Criticism of Mormonism/Books/Becoming Gods/Use of sources

Table of Contents

Source Analysis, Sorted by Page Number

A FairMormon Analysis of: Becoming Gods: A Closer Look at 21st-Century Mormonism, a work by author: Richard Abanes

Something to Consider

Most references and comments are placed at the end of the book. This requires a tedious process of looking up each citation at the end of the book by those who wish to study the sources used. Unfortunately, the endnotes are also used to provide information which ought to have been acknowledged in the main text. The average reader will not check the end notes—they will read the main text without looking up the "rest of the story" in the endnote. Some examples this are provided in the following sections.

69-70

Source interpretation
The author claims that ""LDS apologists and BYU professors are advocating a new unofficial opinion that Lehi and his people represented only a 'small band' of Israelites, compared to a larger population of indigenous people in the New world." He then asserts that "according to Mormon 1:7 in the Book of Mormon, the Nephite and Lamanite populations were hardly small: "The whole face of the land had become covered with buildings, and the people were as numerous almost, as it were the sand of the sea [about A.D. 322]."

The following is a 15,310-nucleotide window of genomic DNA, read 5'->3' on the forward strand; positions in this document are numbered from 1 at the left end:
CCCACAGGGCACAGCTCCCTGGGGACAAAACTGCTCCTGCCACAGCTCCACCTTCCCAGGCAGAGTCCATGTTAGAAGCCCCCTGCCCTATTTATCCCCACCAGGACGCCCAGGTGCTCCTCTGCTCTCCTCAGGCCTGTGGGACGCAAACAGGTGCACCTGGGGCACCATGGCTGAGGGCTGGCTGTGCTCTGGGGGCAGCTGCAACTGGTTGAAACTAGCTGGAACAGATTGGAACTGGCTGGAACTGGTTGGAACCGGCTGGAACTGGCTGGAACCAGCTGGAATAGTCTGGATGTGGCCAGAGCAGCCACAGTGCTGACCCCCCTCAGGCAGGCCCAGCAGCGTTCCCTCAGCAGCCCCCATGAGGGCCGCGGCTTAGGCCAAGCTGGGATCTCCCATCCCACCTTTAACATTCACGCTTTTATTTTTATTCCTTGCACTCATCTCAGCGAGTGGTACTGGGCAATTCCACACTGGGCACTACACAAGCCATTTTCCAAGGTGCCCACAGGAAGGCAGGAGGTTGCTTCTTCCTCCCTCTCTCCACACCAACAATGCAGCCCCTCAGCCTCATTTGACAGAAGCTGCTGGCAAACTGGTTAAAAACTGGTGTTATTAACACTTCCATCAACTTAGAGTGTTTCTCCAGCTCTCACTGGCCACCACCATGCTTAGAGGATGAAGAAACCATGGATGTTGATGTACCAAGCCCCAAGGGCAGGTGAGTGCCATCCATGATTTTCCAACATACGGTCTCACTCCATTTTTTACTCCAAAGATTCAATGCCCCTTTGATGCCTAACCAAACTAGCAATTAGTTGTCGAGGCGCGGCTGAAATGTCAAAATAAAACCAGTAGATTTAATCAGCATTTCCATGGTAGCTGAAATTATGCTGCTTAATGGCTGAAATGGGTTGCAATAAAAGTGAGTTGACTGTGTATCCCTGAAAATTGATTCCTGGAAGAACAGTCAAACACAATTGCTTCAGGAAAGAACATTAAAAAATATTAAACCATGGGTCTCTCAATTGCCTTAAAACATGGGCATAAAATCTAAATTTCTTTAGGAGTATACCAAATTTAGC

Author's source(s)

  • Jeffrey Meldrum, "The Children of Lehi: DNA and the Book of Mormon, lecture at the 2003 FAIR Conference, Aug. 8, 2003.

Source Analysis

  • The book seems to propose that the proposition that Lehi's small group intermingled with a larger population of Native Americans in approximately 600 B.C. is somehow contradicted and invalidated by the fact that the population was as numerous as "the sand of the sea" in A.D. 322, almost 1000 years later. The logic behind this comparison is elusive. If anything, the idea that Lehi's group mingled with an existing population supports the idea that they would become quite numerous over a long period of time.


76, 368n143

Source interpretation
The book asserts that FARMS claims that B.H. Roberts was only playing "devils advocate" when he wrote the critical documents now contained in Studies of the Book of Mormon. The book goes on to claim that FARMS has have never provided documentation to support this assertion, and that FARMS only focuses on Roberts' declarations that were made before he reached what the book calls his "final conclusion."

Author's source(s)

  • Truman G. Madsen, "B.H. Roberts and the Book of Mormon," Brigham Young University Studies 19 no. 4 (1979), 427. PDF link
  • [A version also appears in Truman G. Madsen, "B.H. Roberts and the Book of Mormon," in Book of Mormon Authorship: New Light on Ancient Origins, edited by Noel B. Reynolds and Charles D. Tate (eds.), (Provo, Utah : Religious Studies Center, Brigham Young University ; Salt Lake City, Utah : Distributed by Bookcraft, 1996 [1982]),7–27. ISBN 0884944697 GospeLink (requires subscrip.)]

Source Analysis


84

Source interpretation
The author claims,